These are small things, but they are important. Rangers win 5-3 over the A's.
“This pitcher’s name is Sam Moll. Sam Moll…” came the voice from my left. Shin-Soo Choo had just hit a two-run home run in the bottom of the fifth inning to end Raul Alcantara’s night, and subsequently his 2017 season. It was Choo’s 22nd home run, which tied his career high for a single season (a mark he had hit twice before: 2010 in Cleveland and 2015 in Texas). This is the minutae you expect to read in a baseball article, and there will be more of it in a moment. But first, there was an ellipsis to be untangled, and a voice to be identified to you, the reader.
I waited a beat, as I sometimes do when I hear the voice to my left. I don’t know why; I know I’m about to learn something interesting. But sometimes I wait, because the season is long and games this time of year tend to feel longer, and a second killed is a second passed.
“Sam Moll…” the voice repeated, waiting for an audience. I turned and looked at T.R. Sullivan, the MLB.com beat writer who has covered the Rangers for 29 years. I consider T.R. to be a mentor. We don't agree about everything, but there is not a trace of doubt that he cares about me, and every other writer that he has helped to shape as they come through this press box. T.R. can recite just about every intern he's had since he joined MLB.
He can also recite every capital city on the continent of Africa. I learned this in Spring Training this year; I was skeptical, so I pulled up a list and he rattled them off. He is known to tweet about the phases of the moon and 1960s NFL trivia; the man helped Mel Didier write a book. So when he puts an ellipsis on a half-sentence, you listen, even if you first procrastinate for no good reason.
“Alright, Levi,” he said, once I had turned. “What great American poem contains the words ‘Sam’ and ‘Moll’ in the first stanza?”
“Is 'moll' spelled the same?” I asked, as if I would know the answer if the poem contained the word “mole” instead of “moll”. I love poetry, and I can disappear inside a book of Pablo Neruda’s words about love and romance; I used to pick apart Edgar Allan Poe’s rhyme patterns when I first started writing songs. But I am a poor excuse for a poetry fan. I couldn’t have answered this question if the game had gone fifty innings.
“There are strange things done in the midnight sun, by the men who moll for gold,” T.R. began. “The Arctic trails have their secret tales that would make your blood run cold / The Northern Lights have seen queer sights, but the queerest they ever did see / Was that night on the marge of Lake Lebarge / I cremated Sam McGee.”
“The Cremation of Sam McGee” was published in 1907 by Robert W. Service, a poet who did not in fact cremate one of his friends, but who did spend a lot of time in the Yukon during the Gold Rush of the late 19th century. The whole poem takes about five minutes to read aloud, a feat you can hear Johnny Cash accomplish here.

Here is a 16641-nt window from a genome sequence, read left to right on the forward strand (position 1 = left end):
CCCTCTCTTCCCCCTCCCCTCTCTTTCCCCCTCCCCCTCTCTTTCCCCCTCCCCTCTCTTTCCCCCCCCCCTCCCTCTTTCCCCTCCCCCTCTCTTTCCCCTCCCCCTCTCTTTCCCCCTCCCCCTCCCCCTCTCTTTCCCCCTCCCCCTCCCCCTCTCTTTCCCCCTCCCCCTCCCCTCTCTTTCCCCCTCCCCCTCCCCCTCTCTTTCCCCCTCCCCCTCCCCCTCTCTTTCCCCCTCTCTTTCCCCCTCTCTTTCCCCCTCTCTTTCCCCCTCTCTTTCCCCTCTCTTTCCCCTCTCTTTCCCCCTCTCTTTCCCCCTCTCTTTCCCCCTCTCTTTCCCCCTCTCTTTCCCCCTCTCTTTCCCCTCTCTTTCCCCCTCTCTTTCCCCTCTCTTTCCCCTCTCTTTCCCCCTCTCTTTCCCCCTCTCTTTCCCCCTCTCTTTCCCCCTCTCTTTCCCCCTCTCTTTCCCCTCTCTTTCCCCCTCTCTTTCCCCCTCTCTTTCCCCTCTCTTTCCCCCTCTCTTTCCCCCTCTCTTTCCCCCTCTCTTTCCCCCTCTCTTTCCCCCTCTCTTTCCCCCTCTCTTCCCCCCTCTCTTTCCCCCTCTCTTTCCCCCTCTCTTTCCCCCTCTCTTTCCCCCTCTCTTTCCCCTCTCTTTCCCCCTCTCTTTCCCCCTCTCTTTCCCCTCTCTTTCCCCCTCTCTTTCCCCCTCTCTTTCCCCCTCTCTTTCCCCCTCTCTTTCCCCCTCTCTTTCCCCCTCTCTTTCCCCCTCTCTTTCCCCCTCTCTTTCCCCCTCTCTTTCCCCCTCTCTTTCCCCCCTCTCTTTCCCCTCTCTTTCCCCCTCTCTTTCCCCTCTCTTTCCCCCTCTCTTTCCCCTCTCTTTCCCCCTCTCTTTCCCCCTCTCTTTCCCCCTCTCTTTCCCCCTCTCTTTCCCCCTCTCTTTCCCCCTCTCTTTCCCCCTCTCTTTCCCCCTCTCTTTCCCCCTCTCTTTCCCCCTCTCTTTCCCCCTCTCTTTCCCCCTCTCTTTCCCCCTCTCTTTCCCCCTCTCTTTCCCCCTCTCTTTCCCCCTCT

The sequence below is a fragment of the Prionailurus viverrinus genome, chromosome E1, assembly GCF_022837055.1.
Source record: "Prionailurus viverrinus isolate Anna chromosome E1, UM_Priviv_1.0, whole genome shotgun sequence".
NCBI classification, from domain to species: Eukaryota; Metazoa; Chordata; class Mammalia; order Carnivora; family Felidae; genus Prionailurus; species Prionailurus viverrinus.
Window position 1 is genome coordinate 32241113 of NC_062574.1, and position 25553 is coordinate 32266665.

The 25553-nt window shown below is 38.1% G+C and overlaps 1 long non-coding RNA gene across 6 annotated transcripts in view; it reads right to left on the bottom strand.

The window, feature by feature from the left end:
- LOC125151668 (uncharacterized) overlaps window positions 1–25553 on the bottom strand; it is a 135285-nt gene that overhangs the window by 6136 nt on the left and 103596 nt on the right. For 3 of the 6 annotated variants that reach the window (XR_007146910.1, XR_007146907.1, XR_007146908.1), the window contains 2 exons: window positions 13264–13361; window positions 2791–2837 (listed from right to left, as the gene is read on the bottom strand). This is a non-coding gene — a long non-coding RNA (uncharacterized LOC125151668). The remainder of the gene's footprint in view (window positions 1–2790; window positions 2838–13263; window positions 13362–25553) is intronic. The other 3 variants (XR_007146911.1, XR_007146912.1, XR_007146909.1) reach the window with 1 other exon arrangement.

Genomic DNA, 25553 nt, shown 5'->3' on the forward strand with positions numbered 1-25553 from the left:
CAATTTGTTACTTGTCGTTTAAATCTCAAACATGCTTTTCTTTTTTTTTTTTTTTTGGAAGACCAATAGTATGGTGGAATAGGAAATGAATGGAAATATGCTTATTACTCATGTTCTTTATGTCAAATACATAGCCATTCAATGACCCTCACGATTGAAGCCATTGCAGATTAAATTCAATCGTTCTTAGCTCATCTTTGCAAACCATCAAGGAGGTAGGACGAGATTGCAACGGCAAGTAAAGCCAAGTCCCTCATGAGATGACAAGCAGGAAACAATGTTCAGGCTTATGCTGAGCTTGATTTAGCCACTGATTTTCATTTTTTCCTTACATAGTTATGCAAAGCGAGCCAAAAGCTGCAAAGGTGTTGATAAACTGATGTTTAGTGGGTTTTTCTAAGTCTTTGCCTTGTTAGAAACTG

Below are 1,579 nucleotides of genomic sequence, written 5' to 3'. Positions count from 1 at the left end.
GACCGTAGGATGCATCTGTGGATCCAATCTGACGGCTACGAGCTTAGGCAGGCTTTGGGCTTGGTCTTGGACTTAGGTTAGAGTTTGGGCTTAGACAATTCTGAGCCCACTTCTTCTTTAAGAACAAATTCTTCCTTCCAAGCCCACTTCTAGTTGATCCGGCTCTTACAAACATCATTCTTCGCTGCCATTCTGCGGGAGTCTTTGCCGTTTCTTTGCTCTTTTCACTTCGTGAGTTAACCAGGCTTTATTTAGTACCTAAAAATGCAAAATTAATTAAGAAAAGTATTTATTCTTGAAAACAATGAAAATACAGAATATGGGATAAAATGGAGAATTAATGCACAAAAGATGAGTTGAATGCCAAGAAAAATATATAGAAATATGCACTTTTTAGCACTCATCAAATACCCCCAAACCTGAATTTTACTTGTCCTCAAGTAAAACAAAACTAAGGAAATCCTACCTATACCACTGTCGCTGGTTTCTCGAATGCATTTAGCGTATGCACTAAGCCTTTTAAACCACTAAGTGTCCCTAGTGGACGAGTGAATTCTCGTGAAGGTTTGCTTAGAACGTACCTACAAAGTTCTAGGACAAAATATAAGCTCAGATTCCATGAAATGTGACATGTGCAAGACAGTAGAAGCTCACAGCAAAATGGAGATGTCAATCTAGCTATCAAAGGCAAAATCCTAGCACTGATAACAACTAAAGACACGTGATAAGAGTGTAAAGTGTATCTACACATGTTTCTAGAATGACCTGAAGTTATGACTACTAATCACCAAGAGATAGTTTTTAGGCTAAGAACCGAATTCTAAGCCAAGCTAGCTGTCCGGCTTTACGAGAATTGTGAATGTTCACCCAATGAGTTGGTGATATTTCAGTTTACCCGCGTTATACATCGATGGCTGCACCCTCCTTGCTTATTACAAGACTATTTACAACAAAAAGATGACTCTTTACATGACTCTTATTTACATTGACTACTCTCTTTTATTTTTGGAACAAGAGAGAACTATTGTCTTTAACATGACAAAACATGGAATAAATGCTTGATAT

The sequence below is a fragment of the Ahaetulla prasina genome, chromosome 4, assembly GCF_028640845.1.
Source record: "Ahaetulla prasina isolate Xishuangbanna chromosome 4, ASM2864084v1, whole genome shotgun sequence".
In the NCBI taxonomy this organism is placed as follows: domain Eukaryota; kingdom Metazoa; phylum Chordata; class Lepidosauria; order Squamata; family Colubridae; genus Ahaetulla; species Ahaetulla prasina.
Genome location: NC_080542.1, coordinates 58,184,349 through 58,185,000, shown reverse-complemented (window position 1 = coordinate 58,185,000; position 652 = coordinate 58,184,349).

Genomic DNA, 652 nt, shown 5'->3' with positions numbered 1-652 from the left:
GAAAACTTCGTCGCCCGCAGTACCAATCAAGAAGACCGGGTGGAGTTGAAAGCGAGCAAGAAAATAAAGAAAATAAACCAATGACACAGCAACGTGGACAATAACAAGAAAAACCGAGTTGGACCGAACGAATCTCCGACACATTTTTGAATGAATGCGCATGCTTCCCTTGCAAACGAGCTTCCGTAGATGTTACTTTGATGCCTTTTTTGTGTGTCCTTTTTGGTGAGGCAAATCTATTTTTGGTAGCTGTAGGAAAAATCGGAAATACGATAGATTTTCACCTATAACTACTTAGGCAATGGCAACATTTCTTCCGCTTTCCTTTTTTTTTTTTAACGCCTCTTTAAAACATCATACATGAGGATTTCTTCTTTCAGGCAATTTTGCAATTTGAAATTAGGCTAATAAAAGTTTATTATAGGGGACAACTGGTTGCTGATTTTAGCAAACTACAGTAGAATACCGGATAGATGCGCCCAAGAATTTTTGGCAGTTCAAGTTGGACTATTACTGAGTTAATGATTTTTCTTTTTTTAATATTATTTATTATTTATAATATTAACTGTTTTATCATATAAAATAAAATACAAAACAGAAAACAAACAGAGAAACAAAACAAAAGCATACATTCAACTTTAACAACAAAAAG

The Rangers won 5-3 tonight. Martin Perez finished his season with a strong outing, entering the 7th inning having allowed just three hits, and while his night (and season) ended on a three-run home run to Renato Nuñez (it was the first of Nuñez’ career), the Rangers already had a 5-0 lead by then. Nomar Mazara’s first-inning single made it 2-0, and gave Mazara 99 RBI on the season. It followed an Elvis Andrus double, and when Andrus crossed the plate, he had surpassed the marks of 300 total bases and 100 runs scored on the season. In the fifth, three more runs: a Shin-Soo Choo two-run home run and a Willie Calhoun RBI single. Calhoun had three hits on the night, boosting his batting average from .182 to .269.
After the game, Banister would speak in approving tones of Calhoun’s performance. “Everything he's doing now has got to give him a great confidence to finish out the year,” the manager began. “…and go into the offseason feeling good about himself, ready to come to Spring Training ready to compete for a job.”
For Calhoun’s part, he just said that he has been focusing the last couple of games on “slowing the game down,” a phrase we hear often in this clubhouse. Pressed to expound, he smiled a little. “I just try to really relax and just think to myself ‘it’s just a game’. And (think) that I’m supposed to be having fun with it, not stressing about it and not taking it-- obviously, I take it really serious, but just trying to have fun with everything.”
The 5-3 mark on the scoreboard would hold through a dominant Keone Kela 7th, a tempestuous Jake Diekman 8th, and an uneventful Alex Claudio 9th. With the win, the Rangers ensured that they will not finish in last place in the A.L. West, which is a small thing, but it is an important thing.
After the game, I looked up the lyrics to “The Cremation of Sam McGee”.
“T.R…” I left an ellipsis of my own until I knew that he was listening.
“I hate to be the one to tell you this, but it’s moil.”
“By the men who moil for gold.”
“I know,” he said. “I must confess that I do know that.”
The 2017 season has not been a successful one for the Rangers, and there comes a time when even the most ardent fan is content to let the scorched earth regrow over the winter. But there are only two games left to hear stories about 1961 Giants or the the time in late December 1967 when Washington blocked a punt in the end zone and scored a safety, beating Pittsburgh 15-10 or the cremation of Sam McGee. I will miss that over the winter as well.
These are small things, but they are important things.